I get contradictory information on what the penalty value C does in SVM.

page 346,347 of the following book says, larger C means larger misclassification is allowed and margin will be larger. http://faculty.marshall.usc.edu/gareth-james/ISL/ISLR%20Seventh%20Printing.pdf

same says the below link (in regularization section) https://www.datacamp.com/community/tutorials/svm-classification-scikit-learn-python

However, every other source I read says C in svm class of python stands for penalty and larger C means higher penalty and thereby lower margin. (But going by the above book and the optimization equations, C is the allowance for misclassification and this seems correct - based on the formula).

Can someone please explain why the above two links are contradicting other sources

  • 1
    $\begingroup$ I think the first one is wrong. Larger cost means that misclassification is penalized more, which should imply a lower margin. $\endgroup$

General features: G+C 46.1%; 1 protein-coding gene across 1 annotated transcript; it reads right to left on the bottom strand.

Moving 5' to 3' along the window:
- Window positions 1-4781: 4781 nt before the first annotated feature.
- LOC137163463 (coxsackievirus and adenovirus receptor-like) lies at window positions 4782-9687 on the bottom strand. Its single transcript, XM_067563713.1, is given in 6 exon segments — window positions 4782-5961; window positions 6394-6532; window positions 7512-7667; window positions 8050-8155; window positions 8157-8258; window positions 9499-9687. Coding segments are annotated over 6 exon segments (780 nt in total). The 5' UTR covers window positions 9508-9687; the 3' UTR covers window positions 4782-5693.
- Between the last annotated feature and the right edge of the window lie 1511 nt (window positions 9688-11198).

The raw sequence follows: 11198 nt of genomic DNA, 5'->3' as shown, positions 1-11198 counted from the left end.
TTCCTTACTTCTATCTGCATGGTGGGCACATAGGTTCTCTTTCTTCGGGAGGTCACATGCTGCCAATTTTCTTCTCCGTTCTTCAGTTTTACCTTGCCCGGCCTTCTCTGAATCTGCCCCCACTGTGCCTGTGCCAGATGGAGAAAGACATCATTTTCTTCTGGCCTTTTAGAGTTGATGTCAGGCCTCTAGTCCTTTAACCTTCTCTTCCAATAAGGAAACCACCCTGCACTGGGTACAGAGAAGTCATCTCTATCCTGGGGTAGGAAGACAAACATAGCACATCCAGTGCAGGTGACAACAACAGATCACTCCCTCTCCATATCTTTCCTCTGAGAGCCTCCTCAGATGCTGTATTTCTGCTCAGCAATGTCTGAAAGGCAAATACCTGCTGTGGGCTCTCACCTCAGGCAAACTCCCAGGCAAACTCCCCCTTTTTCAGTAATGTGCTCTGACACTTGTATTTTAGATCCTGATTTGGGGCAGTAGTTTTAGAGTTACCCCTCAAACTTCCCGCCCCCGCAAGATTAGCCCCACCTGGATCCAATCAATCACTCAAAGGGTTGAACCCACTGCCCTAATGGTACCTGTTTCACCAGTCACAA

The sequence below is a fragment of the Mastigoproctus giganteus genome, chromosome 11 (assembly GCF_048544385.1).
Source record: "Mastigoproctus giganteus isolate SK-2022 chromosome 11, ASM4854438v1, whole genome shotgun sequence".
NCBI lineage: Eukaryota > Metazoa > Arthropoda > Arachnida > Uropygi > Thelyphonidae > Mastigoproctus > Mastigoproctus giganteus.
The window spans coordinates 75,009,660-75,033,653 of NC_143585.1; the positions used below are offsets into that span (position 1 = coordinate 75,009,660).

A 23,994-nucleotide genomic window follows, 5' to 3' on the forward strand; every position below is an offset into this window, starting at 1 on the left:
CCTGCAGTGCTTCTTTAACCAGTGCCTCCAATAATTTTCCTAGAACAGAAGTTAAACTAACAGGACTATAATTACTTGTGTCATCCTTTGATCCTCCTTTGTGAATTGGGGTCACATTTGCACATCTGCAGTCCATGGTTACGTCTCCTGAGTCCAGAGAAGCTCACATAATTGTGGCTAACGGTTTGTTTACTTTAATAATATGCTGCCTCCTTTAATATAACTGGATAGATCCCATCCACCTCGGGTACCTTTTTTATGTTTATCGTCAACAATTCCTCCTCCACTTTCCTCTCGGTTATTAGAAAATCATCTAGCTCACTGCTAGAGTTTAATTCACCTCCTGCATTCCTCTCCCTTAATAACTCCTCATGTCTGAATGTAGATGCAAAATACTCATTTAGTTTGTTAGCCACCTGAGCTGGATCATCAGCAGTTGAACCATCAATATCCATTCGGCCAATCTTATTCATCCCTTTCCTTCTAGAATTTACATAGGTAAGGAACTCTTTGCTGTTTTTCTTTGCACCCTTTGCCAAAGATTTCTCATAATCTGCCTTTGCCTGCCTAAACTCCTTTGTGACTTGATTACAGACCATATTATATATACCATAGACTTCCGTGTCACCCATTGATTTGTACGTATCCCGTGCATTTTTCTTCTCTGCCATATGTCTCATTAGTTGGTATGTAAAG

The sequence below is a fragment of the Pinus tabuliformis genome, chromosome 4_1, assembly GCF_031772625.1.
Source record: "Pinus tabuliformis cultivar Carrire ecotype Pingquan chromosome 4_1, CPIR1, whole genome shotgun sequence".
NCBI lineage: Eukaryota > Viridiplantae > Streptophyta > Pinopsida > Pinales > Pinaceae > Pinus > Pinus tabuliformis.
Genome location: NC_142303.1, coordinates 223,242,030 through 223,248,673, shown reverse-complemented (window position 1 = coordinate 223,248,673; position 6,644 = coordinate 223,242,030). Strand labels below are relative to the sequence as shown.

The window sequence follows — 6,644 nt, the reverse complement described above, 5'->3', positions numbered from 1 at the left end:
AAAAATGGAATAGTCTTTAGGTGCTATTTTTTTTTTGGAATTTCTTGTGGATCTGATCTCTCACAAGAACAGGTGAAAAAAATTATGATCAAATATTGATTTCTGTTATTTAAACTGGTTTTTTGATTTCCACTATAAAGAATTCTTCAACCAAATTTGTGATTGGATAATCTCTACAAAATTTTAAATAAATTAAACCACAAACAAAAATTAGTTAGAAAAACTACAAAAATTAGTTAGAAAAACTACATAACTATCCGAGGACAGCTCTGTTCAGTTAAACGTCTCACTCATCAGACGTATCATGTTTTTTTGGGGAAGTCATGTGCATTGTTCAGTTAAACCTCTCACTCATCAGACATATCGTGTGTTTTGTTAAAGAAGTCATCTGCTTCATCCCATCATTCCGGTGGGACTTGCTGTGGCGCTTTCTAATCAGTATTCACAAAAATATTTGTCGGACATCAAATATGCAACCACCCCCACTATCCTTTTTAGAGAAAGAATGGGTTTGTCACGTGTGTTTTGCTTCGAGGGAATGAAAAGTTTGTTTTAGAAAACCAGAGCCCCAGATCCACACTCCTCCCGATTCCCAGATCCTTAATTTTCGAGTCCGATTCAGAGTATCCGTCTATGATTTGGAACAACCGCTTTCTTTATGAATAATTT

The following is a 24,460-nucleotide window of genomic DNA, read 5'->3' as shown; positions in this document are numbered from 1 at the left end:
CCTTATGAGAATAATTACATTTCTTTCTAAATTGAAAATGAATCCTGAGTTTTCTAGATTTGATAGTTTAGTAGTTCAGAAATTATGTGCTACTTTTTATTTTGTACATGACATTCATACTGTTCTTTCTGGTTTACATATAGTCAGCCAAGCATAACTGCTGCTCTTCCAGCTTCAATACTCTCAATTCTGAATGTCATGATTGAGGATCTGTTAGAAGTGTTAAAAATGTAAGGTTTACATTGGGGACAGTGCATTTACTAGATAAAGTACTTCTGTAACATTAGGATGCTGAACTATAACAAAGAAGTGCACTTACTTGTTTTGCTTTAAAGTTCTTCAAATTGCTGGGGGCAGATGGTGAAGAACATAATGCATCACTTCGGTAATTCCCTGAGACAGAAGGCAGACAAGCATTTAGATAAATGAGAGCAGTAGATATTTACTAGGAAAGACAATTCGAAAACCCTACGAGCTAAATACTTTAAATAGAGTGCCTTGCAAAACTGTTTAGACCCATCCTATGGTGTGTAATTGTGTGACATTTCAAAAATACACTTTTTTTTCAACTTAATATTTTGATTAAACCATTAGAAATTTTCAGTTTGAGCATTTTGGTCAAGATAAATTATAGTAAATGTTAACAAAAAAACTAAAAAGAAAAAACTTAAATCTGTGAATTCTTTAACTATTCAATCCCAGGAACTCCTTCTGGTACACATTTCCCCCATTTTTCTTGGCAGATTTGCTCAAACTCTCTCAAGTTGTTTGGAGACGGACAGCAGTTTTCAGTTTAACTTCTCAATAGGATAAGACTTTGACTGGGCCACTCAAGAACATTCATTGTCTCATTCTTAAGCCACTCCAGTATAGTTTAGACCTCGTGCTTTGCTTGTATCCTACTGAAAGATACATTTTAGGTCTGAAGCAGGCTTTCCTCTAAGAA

– George
    Jul 31, 2019 at 19:22

1 Answer 1


1.Book ISLR - tuning parameter C is defined as the upper bound of the sum of all slack variables. The larger the C, the larger the slack variables. Higher C means wider margin, also, more tolerance of misclassification.

2.The other source (including Python and other online tutorials) is looking at another forms of optimization. The tuning parameter C is NOT defined as the the upper bound of the sum of all slack variables. On the contrary, larger C means more constraints on the slack variables, and smaller C means less constraints on the slack variables. enter image description here

Small C means the penalty part (the right part) plays little role. We don't need the slack variables to be very small for the minimization process. We have more tolerance of misclassification. The margin will be wide.

Large C means that the penalty parts plays an important role. We want to make the slack variables as small as possible. We won't tolerate misclassification. The margin will be narrow.

  • $\begingroup$ Thank you @Sophie $\endgroup$
    – tjt
    Feb 2, 2020 at 1:09

Your Answer

By clicking “Post Your Answer”, you agree to our terms of service, privacy policy and cookie policy

Not the answer you're looking for? Browse other questions tagged or ask your own question.